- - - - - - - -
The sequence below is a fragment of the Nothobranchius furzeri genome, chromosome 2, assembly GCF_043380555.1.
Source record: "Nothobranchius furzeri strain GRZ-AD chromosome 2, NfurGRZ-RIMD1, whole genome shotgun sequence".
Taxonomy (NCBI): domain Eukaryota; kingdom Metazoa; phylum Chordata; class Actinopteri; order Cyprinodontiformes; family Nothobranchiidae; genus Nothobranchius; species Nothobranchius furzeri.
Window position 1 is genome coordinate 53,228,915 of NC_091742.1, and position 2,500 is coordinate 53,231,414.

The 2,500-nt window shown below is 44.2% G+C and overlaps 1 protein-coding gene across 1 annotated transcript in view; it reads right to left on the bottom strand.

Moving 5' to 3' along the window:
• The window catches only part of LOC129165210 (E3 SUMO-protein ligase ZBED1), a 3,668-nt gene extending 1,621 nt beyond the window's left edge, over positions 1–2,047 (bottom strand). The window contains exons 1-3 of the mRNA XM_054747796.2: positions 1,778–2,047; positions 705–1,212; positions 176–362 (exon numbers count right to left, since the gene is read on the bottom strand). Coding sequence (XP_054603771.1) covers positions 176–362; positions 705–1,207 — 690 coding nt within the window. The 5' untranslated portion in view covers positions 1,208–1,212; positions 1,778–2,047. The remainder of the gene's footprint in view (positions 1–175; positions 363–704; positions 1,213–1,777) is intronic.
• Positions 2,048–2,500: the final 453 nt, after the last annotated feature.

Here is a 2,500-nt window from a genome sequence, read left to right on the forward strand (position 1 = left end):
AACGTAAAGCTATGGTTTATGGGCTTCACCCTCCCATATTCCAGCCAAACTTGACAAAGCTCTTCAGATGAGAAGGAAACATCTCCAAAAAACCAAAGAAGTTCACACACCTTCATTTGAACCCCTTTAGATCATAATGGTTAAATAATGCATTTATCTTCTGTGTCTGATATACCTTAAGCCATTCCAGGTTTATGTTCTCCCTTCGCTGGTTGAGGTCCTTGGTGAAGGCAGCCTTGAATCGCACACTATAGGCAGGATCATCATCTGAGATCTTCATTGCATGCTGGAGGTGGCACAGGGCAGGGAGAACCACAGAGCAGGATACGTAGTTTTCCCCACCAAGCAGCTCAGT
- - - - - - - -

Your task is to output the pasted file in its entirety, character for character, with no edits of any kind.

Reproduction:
The sequence below is a fragment of the Nothobranchius furzeri genome, chromosome 2, assembly GCF_043380555.1.
Source record: "Nothobranchius furzeri strain GRZ-AD chromosome 2, NfurGRZ-RIMD1, whole genome shotgun sequence".
Taxonomy (NCBI): domain Eukaryota; kingdom Metazoa; phylum Chordata; class Actinopteri; order Cyprinodontiformes; family Nothobranchiidae; genus Nothobranchius; species Nothobranchius furzeri.
Window position 1 is genome coordinate 53,228,915 of NC_091742.1, and position 2,500 is coordinate 53,231,414.

The 2,500-nt window shown below is 44.2% G+C and overlaps 1 protein-coding gene across 1 annotated transcript in view; it reads right to left on the bottom strand.

Moving 5' to 3' along the window:
• The window catches only part of LOC129165210 (E3 SUMO-protein ligase ZBED1), a 3,668-nt gene extending 1,621 nt beyond the window's left edge, over positions 1–2,047 (bottom strand). The window contains exons 1-3 of the mRNA XM_054747796.2: positions 1,778–2,047; positions 705–1,212; positions 176–362 (exon numbers count right to left, since the gene is read on the bottom strand). Coding sequence (XP_054603771.1) covers positions 176–362; positions 705–1,207 — 690 coding nt within the window. The 5' untranslated portion in view covers positions 1,208–1,212; positions 1,778–2,047. The remainder of the gene's footprint in view (positions 1–175; positions 363–704; positions 1,213–1,777) is intronic.
• Positions 2,048–2,500: the final 453 nt, after the last annotated feature.

Here is a 2,500-nt window from a genome sequence, read left to right on the forward strand (position 1 = left end):
AACGTAAAGCTATGGTTTATGGGCTTCACCCTCCCATATTCCAGCCAAACTTGACAAAGCTCTTCAGATGAGAAGGAAACATCTCCAAAAAACCAAAGAAGTTCACACACCTTCATTTGAACCCCTTTAGATCATAATGGTTAAATAATGCATTTATCTTCTGTGTCTGATATACCTTAAGCCATTCCAGGTTTATGTTCTCCCTTCGCTGGTTGAGGTCCTTGGTGAAGGCAGCCTTGAATCGCACACTATAGGCAGGATCATCATCTGAGATCTTCATTGCATGCTGGAGGTGGCACAGGGCAGGGAGAACCACAGAGCAGGATACGTAGTTTTCCCCACCAAGCAGCTCAGT